James Tillman surrounded by media after his release. The Innocence Project
James Tillman surrounded by media after his release.
James Tillman surrounded by media after his release. The Innocence Project

Washington – On a bitterly cold night in January of 1988, a 26-year-old woman was warming up her car in a Hartford parking lot when an assailant pushed his way into the vehicle, drove to a secluded spot, and beat, robbed and raped her.

East Hartford resident James Tillman was convicted of the crime, received a 25-year sentence and was jailed for almost 18 years before a DNA test  freed him in 2006.

Last week  Congress added to the restitution Tillman, and hundreds of wrongfully convicted people, received for the wrong the judicial system did them.

As part of a massive tax bill, Congress approved the Wrongful Convictions Tax Relief Act, inspired in part by Tillman’s case.

The act instructs the Internal Revenue Service that the awards from states and civil suits won by the wrongfully convicted should not be taxed.

“We took their time away; we should not take their money also,” said Rep. John Larson, D-1st District. “It’s a double whammy.”

Connecticut’s General Assembly voted the year after Tillman’s release to give him $5 million in compensation for his years of wrongful imprisonment. Former Gov. Jodi Rell had proposed $500,000 in compensation for Tillman, but legislators rejected it as insufficient.

Tillman’s award, and the awards and damages won in civil suits by other wrongfully accused people, are subject to federal taxes – unless exonerees argue their awards were for physical injuries.

The IRS does not tax awards arising from car wrecks or other accidents, inside or outside of prison. Now you no longer have to prove that you were physically injured in prison to get tax-free benefits.

After reading about Tillman’s case in the newspapers, Larson introduced the Wrongful Convictions Tax Relief Act in 2008.

“Because of the injustice of it, it became an interest of mine immediately,” Larson said.

But Congress was slow to act.

“Sometime things just don’t percolate to the top,” Larson said.

Regardless, Larson continued to introduce the bill in each Congress, the last time with the help of Rep. Sam Johnson, R-Texas. Sen. Charles Schumer, D-N.Y., and John Cornyn, R-Texas, were the Senate co-sponsors of the legislation.

A push to make some tax breaks permanent, especially a research and development tax credit, became a vehicle to finally win congressional approval.

The bill not only makes future awards tax free, it allows exonerees to file with the IRS for the return of any taxes paid on restitution money.

There is no reach-back cutoff date for this provision, but those wrongfully convicted who have paid federal taxes must file for refunds with the IRS no later than one year after the law’s enactment.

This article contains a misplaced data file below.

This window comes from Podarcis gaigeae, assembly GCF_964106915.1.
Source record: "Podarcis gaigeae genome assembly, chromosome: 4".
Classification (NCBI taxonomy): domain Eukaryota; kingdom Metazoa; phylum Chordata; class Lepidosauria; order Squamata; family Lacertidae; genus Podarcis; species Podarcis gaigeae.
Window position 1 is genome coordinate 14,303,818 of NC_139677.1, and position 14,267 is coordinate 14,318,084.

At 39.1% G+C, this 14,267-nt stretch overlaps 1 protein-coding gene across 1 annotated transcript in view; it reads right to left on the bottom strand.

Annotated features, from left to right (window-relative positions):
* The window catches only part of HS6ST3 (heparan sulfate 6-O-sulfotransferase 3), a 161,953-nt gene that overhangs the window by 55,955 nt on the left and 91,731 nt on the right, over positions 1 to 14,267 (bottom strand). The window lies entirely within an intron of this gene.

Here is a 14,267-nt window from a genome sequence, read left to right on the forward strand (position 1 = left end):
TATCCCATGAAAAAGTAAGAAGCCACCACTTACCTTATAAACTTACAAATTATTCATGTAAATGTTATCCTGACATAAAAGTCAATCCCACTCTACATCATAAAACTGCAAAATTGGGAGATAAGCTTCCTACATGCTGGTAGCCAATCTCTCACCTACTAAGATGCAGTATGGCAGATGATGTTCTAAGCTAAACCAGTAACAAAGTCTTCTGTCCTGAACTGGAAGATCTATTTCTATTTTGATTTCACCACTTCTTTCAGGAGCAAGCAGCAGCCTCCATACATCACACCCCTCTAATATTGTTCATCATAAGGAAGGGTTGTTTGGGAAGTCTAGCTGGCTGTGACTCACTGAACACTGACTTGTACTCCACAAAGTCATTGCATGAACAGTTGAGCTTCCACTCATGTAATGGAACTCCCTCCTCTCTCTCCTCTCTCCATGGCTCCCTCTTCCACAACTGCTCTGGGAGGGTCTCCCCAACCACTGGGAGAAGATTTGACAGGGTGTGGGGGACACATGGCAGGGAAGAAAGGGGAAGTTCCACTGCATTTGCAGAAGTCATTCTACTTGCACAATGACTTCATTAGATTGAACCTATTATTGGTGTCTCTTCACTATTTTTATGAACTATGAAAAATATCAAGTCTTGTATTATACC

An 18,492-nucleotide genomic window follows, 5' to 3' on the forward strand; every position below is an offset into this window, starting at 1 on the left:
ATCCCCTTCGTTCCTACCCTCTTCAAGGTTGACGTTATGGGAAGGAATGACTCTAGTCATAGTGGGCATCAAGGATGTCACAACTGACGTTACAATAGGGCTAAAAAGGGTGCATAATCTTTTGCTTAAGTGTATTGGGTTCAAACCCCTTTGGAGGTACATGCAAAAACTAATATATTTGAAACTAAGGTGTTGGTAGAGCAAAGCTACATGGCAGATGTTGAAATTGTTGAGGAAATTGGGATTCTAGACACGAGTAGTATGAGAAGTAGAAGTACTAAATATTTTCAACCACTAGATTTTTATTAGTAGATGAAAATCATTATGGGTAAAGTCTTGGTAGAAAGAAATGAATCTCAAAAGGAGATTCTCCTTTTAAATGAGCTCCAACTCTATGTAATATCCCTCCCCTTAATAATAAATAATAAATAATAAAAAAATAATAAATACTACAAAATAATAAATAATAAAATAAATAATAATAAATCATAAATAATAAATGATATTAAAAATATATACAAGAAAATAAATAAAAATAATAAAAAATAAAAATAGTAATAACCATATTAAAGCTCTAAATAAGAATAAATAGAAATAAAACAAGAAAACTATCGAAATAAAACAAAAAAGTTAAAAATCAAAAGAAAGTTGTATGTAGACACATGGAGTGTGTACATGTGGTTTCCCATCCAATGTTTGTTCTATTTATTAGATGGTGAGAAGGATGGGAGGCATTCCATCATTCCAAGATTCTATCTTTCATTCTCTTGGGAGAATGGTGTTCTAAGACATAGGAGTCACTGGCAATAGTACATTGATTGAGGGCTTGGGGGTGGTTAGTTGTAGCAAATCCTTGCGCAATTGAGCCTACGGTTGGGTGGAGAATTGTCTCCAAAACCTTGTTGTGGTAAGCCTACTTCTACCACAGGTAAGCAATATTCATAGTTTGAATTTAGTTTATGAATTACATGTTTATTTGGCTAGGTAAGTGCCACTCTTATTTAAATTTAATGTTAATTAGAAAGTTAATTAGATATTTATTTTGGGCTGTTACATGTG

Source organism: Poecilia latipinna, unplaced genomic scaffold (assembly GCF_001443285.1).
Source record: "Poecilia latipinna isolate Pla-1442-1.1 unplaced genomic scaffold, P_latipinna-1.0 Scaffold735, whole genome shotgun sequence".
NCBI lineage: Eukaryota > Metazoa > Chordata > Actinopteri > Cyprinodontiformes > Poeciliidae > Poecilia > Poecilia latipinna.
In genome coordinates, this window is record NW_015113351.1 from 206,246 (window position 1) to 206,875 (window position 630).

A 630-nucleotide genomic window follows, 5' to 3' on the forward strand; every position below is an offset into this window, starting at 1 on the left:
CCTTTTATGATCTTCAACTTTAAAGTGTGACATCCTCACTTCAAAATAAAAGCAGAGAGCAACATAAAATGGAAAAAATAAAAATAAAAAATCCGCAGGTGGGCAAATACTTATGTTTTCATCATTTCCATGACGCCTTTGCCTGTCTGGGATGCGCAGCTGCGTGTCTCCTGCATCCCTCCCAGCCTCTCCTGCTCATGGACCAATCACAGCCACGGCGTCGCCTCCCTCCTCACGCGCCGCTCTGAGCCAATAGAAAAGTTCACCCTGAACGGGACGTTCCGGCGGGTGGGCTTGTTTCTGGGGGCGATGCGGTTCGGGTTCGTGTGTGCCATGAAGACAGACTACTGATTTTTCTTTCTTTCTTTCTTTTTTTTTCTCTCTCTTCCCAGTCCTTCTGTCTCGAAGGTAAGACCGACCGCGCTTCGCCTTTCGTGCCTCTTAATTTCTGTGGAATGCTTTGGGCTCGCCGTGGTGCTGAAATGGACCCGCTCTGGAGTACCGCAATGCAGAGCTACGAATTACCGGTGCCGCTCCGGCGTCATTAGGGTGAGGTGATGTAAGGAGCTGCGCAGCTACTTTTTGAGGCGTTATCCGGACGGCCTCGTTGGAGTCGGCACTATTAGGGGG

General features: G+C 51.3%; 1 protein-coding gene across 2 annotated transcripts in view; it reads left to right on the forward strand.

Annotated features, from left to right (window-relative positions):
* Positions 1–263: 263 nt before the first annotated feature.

Innocence Project Program Director Rebecca Brown called the tax break “a wonderful bipartisan effort.” The New York-based Innocence Project helps those who say they have been wrongfully convicted.

Brown said the median compensation from a state to a wrongfully convicted person is $339,250 and only 30 states, including Connecticut, give monetary awards of this kind. She also said some states give very limited awards. In New Hampshire, for instance, awards are capped at $20,000.

Former prisoners receive much more if they win a civil suit against the state – $3.6 million on average.

Since the first DNA exoneration in 1989, wrongfully convicted persons in 35 states served more than 3,809 years in prison before being freed, says a joint press release from Johnson and Larson.

The lawmakers say DNA exonerees have served an average of 13.5 years in prison, ranging from less than one to 35 years.

 Guilty until proven innocent

Brown said the Innocence Project has determined that since the late 1980s 336 prisoners have been proven innocent through DNA testing and released from jail.

In Connecticut, three prisoners besides Tillman have been freed through DNA testing, Brown said.

The University of Michigan law school, however, has identified 1,721 wrongfully convicted individuals who have been released through DNA testing and other methods, including proving a prisoner had poor legal representation or gave a false confession under duress.

Tillman was cleared through the efforts of the Connecticut Innocence Project, whose attorneys Karen Goodrow and Brian Carlow pressed for advanced DNA testing of the victim’s clothes.

Larson said he’s never spoken to Tillman.

He said Tillman, who could not be reached for this story, tried unsuccessfully to contact him after the wrongful convictions bill was approved.

“But we hope to get together after the first of the year,” Larson said.

Ana has written about politics and policy in Washington, D.C.. for Gannett, Thompson Reuters and UPI. She was a special correspondent for the Miami Herald, and a regular contributor to The New York TImes, Advertising Age and several other publications. She has also worked in broadcast journalism, for CNN and several local NPR stations. She is a graduate of the University of Maryland School of Journalism.

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